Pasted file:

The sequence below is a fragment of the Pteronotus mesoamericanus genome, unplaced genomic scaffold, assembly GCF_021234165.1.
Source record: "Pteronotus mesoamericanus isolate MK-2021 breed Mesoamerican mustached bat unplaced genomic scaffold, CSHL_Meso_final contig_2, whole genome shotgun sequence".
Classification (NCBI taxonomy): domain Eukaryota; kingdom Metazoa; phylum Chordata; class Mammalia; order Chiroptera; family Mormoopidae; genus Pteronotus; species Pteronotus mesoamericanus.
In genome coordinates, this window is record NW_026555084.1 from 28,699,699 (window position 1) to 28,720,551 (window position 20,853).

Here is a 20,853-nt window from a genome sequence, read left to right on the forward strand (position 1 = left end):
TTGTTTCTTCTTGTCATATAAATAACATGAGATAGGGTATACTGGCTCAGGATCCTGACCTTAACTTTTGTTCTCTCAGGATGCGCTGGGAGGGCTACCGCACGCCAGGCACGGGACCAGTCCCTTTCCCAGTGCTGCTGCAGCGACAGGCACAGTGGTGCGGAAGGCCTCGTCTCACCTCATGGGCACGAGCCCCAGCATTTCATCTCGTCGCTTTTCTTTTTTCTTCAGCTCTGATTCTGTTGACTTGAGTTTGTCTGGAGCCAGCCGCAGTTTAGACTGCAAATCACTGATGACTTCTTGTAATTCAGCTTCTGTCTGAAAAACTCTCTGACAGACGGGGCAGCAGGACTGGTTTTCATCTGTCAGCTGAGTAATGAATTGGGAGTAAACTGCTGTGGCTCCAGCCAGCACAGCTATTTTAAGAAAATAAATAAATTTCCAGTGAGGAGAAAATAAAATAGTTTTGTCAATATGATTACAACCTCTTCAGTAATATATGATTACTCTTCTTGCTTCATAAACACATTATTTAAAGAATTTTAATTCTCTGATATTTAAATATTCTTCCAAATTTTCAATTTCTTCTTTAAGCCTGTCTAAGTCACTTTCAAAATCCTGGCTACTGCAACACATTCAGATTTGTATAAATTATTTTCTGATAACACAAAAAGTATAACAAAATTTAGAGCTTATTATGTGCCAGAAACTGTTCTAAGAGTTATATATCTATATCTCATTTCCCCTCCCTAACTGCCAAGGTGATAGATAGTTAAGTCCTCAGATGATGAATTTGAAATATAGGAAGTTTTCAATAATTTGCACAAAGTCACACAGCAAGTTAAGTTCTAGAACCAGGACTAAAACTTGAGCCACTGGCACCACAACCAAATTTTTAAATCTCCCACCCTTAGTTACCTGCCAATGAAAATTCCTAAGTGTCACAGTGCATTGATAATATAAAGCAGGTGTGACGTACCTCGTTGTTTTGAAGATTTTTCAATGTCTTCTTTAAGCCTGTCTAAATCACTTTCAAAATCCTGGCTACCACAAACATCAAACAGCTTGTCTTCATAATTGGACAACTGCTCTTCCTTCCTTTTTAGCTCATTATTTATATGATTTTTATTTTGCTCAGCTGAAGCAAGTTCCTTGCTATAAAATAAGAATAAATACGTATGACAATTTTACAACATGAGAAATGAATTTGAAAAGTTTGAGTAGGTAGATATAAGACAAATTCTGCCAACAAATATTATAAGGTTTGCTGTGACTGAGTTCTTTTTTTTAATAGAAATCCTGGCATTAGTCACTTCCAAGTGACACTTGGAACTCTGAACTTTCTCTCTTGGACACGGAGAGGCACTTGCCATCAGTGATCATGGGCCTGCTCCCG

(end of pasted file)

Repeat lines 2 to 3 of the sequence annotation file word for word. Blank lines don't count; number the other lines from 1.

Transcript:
Source record: "Pteronotus mesoamericanus isolate MK-2021 breed Mesoamerican mustached bat unplaced genomic scaffold, CSHL_Meso_final contig_2, whole genome shotgun sequence".
Classification (NCBI taxonomy): domain Eukaryota; kingdom Metazoa; phylum Chordata; class Mammalia; order Chiroptera; family Mormoopidae; genus Pteronotus; species Pteronotus mesoamericanus.